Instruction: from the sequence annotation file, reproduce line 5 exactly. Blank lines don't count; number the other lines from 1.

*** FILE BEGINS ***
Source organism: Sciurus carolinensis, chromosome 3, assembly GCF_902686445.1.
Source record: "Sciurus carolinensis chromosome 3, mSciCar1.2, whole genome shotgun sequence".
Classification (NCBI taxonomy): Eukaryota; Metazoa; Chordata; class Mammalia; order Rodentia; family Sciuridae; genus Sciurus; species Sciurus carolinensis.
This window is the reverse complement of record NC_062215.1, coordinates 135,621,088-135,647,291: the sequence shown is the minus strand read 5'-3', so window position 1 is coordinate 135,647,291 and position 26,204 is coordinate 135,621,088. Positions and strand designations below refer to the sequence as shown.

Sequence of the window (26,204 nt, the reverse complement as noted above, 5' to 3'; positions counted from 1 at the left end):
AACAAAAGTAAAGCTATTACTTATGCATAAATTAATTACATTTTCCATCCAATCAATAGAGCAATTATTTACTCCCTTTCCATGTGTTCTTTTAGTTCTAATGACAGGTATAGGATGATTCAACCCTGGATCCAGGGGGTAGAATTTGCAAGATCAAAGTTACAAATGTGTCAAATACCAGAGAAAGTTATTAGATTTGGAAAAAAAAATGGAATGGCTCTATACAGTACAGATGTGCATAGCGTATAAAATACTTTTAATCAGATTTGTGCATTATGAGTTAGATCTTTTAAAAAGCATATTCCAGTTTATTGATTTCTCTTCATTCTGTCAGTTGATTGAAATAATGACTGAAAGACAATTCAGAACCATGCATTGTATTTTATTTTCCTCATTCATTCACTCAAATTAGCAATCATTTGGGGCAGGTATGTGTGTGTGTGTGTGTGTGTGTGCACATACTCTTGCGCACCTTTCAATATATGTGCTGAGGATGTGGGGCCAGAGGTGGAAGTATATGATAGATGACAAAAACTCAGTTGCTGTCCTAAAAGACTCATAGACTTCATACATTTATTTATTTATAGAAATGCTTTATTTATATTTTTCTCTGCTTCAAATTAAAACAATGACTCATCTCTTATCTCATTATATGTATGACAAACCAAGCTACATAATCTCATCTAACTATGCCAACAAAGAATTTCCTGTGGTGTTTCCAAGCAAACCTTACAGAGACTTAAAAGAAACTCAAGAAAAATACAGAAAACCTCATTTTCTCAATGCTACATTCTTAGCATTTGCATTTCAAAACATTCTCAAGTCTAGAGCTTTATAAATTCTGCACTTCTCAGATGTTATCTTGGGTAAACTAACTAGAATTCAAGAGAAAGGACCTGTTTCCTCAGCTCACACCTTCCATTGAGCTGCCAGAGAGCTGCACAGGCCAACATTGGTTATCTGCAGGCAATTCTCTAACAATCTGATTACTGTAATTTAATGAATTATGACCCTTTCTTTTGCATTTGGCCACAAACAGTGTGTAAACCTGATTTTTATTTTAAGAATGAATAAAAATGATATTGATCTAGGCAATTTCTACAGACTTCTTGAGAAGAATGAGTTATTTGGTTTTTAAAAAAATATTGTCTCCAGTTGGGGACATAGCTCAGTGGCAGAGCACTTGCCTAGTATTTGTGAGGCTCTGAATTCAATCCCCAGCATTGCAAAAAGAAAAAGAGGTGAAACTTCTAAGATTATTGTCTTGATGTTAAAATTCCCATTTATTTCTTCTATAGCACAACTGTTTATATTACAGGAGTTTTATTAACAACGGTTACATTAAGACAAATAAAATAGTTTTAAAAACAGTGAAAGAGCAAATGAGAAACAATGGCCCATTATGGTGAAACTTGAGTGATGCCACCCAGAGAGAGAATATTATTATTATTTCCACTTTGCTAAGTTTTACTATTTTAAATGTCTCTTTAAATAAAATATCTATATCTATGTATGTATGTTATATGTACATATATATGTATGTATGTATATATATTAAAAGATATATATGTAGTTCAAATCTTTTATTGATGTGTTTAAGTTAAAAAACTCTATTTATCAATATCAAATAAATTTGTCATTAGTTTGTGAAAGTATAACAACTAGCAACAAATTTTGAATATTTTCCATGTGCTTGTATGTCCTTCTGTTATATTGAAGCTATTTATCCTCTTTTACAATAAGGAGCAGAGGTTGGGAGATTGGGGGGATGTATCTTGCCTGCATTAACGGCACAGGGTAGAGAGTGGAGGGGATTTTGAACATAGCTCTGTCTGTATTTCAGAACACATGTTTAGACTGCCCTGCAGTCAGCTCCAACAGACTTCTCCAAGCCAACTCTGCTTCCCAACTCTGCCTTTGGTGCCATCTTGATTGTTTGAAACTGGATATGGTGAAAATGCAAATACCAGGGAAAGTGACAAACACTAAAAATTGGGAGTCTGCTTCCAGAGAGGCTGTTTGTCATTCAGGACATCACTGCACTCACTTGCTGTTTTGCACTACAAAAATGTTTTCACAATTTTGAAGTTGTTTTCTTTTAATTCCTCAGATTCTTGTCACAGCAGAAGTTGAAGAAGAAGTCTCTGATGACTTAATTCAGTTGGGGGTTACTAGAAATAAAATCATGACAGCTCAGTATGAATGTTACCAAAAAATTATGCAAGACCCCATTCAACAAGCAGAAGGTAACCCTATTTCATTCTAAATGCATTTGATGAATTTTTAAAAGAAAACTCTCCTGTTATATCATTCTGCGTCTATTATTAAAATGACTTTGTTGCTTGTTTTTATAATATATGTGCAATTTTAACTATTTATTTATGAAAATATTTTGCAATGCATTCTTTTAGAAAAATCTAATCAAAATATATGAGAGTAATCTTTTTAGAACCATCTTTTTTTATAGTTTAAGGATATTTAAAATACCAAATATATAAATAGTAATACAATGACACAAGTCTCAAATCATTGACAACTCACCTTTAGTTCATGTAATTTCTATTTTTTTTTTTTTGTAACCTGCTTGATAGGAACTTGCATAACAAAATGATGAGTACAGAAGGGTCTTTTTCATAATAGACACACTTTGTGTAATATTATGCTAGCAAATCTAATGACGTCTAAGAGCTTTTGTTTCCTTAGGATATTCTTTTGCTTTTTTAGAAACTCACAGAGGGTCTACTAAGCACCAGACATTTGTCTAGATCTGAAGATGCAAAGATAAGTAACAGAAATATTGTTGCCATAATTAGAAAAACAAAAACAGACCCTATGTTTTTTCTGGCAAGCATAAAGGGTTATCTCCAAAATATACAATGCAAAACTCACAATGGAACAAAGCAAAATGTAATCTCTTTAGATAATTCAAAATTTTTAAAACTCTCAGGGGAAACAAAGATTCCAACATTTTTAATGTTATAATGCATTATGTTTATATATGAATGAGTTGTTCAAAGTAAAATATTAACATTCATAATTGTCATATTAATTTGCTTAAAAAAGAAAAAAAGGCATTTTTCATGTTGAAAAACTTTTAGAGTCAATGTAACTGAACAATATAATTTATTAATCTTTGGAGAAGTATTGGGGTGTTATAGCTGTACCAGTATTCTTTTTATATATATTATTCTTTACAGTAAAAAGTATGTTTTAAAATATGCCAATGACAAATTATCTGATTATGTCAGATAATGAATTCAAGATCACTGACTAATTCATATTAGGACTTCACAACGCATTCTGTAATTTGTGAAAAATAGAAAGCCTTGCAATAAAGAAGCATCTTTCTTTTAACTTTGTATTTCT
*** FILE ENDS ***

Sequence of the window (26,204 nt, the reverse complement as noted above, 5' to 3'; positions counted from 1 at the left end):